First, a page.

OLYMPIA — Flooding of Heritage Park from rain-swollen Deschutes River flows entering Capitol Lake appeared unlikely Wednesday night or over the weekend.
Earlier Wednesday, the state Department of Enterprise Services had warned campers at Occupy Olympia that their camp site could be flooded around 5 p.m., due to the high river flows and Budd Inlet high tide that reduced the agency’s ability to release water from the lake.
But a later afternoon meeting with the National Weather Service and county emergency management officials to review weather data eased concerns of a flood.
Occupy Olympia campers were prepared to move to higher ground in Heritage Park on Wednesday night if floodwaters from Capitol Lake started to encroach on their lake-side encampment, camp organizer Monte Katzenberger said.
But as high tide approached just before 3 p.m., there still was approximately 3 feet of lake capacity at the seawall near the perimeter of the campsite.
Camp organizer Alex Daye said the camp has taken a physical beating the past few days from the wind and rain associated with the first strong series of storm fronts to sweep through South Sound this fall.
“A lot of tents have been decimated by the winds and people are walking around in wet shoes and socks,” said Daye, a former emergency medical technician who helps operate a first aid tent at the camp.
There were discussions among campers earlier in the day about moving the camp off site to a drier area more protected from the elements. But that option was rejected.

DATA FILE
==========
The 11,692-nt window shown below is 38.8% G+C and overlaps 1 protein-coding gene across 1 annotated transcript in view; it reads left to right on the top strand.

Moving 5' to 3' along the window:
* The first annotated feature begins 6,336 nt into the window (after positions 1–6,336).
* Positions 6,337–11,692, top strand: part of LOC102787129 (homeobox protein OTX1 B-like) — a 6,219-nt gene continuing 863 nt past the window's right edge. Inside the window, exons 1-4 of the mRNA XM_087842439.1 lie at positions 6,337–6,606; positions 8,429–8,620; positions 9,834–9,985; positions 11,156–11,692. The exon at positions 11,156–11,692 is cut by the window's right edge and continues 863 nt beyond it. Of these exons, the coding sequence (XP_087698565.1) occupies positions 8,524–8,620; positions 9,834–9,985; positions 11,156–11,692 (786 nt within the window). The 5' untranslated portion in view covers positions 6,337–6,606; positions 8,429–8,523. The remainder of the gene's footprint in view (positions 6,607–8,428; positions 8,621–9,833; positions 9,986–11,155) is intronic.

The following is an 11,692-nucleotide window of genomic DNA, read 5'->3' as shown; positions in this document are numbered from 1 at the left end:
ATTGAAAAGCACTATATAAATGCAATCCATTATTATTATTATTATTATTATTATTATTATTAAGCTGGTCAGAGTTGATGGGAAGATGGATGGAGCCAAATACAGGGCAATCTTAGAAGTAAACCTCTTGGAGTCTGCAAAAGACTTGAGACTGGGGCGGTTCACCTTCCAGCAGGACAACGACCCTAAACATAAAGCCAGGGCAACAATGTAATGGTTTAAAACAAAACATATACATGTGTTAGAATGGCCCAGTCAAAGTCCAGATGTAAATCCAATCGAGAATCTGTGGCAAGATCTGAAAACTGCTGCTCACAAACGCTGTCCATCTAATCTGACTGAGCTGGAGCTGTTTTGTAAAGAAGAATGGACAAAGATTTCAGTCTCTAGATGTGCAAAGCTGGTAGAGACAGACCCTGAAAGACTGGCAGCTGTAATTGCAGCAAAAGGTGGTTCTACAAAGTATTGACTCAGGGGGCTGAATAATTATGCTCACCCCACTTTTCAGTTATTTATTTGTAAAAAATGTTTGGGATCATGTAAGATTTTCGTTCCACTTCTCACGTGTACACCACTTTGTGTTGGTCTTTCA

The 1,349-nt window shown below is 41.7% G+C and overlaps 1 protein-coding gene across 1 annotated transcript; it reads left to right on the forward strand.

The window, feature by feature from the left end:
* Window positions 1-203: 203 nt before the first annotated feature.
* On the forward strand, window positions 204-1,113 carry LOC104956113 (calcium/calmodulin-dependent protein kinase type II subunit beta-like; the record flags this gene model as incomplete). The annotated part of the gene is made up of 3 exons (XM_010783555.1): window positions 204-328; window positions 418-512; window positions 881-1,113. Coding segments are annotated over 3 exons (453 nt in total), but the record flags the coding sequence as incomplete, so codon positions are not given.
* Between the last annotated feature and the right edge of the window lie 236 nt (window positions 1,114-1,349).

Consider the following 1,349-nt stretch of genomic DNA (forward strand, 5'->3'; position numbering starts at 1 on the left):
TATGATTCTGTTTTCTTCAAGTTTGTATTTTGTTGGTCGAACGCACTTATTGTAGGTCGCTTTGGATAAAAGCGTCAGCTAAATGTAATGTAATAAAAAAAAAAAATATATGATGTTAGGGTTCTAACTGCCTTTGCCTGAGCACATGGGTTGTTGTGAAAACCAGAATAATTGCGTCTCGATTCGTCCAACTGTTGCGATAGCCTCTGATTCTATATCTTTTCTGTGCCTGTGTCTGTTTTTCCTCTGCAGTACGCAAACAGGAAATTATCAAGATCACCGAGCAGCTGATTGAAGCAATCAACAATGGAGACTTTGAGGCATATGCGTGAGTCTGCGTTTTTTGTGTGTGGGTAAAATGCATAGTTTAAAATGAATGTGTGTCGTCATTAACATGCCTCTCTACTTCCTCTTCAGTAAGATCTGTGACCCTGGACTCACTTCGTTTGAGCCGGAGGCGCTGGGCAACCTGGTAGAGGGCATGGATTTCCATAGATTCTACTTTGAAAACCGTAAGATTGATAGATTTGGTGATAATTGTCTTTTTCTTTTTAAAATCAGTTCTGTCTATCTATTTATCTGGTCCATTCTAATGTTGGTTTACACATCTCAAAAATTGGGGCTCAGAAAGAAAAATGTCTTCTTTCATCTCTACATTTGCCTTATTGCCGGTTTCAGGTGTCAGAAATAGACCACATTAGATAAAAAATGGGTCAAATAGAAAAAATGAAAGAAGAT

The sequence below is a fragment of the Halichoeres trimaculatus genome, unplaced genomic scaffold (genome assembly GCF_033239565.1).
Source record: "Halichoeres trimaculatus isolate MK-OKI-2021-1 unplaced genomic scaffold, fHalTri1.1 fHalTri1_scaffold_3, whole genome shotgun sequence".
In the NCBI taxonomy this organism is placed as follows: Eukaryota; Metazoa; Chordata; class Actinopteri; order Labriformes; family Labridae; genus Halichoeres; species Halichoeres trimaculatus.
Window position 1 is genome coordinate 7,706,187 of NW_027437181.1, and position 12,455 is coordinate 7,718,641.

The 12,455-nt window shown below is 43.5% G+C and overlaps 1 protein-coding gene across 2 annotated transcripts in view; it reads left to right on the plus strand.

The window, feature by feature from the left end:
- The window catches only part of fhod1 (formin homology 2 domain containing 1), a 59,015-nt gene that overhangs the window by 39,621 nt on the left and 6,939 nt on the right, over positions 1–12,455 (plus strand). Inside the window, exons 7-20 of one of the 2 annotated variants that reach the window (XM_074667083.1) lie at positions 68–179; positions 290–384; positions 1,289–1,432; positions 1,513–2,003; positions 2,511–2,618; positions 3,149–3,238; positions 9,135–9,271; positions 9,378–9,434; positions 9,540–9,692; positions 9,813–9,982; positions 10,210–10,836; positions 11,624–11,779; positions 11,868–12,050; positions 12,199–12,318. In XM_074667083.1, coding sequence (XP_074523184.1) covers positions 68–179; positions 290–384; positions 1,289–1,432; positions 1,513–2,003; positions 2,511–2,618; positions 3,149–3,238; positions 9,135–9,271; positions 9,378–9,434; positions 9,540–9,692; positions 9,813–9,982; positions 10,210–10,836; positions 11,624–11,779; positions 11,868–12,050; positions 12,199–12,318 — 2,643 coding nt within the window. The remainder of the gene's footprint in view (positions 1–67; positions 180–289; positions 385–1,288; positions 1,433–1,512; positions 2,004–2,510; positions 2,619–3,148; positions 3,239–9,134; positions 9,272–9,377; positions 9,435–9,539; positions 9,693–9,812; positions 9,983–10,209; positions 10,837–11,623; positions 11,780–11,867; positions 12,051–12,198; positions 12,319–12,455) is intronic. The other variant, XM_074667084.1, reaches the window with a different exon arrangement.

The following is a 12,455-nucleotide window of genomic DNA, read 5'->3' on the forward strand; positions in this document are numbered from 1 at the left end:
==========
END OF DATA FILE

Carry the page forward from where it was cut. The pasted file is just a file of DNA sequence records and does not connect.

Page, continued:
“This is a political protest,” he noted. “The whole point of it is to be in the shadow of the state Capitol.”
Occupy Olympia is one of many encampments around the nation established this fall to protest Wall Street financial bail-outs and growing disparities between the wealthiest 1 percent of the nation and the rest of the population. The camp started in Sylvester Park on Oct. 15 and moved to Heritage Park next to Capitol Lake the next day.
The state Department of Enterprise Services has ordered the camp to remove the tents, but has done nothing to force the group’s hand. Valandra said the state has no plans to evict the campers from the park over the holiday weekend.
A few campers have left the site since the November storms started rolling through the region, Katzenberger said. He and other organizers estimated the camp population at about 150.
The National Weather Service reissued a flood warning for the Deschutes River mid-morning Wednesday, calling for minor flooding overnight. The Skokomish River in Mason County remained above flood stage Wednesday while the Chehalis River in Thurston Country was on a flood watch.
John Dodge: 360-754-5444 firstname.lastname@example.org